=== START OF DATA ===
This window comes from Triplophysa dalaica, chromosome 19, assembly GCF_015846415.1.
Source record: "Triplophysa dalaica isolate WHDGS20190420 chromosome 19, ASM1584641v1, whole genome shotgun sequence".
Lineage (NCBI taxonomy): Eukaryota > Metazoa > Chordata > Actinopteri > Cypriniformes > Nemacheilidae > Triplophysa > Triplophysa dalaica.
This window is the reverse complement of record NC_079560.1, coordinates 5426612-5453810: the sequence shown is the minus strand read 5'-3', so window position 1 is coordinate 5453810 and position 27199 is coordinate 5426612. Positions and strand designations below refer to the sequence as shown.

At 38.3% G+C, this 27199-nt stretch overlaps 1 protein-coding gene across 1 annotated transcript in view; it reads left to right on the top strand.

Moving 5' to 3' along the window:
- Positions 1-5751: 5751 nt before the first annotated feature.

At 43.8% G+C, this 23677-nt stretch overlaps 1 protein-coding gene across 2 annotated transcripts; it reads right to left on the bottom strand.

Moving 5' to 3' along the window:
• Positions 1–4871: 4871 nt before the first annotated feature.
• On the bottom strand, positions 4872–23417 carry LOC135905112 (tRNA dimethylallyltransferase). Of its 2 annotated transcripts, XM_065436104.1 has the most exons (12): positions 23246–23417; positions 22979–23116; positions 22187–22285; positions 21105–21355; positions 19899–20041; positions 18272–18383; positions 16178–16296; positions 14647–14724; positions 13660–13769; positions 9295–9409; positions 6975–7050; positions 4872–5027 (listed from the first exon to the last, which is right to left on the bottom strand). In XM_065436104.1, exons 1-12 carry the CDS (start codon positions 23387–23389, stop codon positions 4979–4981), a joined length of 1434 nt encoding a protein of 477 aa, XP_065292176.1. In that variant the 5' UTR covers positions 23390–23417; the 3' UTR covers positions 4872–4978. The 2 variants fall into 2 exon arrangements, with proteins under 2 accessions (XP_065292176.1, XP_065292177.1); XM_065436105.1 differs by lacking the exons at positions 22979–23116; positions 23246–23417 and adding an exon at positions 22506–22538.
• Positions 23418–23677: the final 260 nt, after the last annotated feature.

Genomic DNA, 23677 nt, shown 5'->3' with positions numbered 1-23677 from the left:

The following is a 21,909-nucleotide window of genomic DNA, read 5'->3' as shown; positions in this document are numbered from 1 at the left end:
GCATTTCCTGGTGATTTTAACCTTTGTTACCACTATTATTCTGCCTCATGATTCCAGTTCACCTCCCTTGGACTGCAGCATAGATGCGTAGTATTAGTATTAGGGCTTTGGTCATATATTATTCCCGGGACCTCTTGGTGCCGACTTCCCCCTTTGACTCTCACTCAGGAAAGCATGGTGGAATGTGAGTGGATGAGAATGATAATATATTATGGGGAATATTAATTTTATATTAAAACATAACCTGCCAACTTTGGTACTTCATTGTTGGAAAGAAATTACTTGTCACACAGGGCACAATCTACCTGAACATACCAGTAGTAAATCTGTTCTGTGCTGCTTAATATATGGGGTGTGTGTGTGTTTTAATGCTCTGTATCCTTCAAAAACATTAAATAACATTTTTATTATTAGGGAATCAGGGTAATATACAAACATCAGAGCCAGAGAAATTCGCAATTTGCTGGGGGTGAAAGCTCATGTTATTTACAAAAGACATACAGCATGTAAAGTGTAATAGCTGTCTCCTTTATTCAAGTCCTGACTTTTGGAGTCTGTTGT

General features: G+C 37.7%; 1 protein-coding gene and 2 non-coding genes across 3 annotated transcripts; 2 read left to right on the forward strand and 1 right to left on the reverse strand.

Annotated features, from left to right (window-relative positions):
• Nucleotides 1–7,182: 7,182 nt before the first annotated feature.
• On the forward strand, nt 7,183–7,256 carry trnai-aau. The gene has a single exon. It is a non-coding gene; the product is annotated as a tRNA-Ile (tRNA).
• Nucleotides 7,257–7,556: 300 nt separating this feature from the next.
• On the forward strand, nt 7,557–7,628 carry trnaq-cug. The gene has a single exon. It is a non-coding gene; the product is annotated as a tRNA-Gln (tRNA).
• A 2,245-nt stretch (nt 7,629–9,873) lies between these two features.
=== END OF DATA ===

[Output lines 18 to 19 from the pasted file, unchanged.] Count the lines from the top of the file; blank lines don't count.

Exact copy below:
• Nucleotides 1–7,182: 7,182 nt before the first annotated feature.
• On the forward strand, nt 7,183–7,256 carry trnai-aau. The gene has a single exon. It is a non-coding gene; the product is annotated as a tRNA-Ile (tRNA).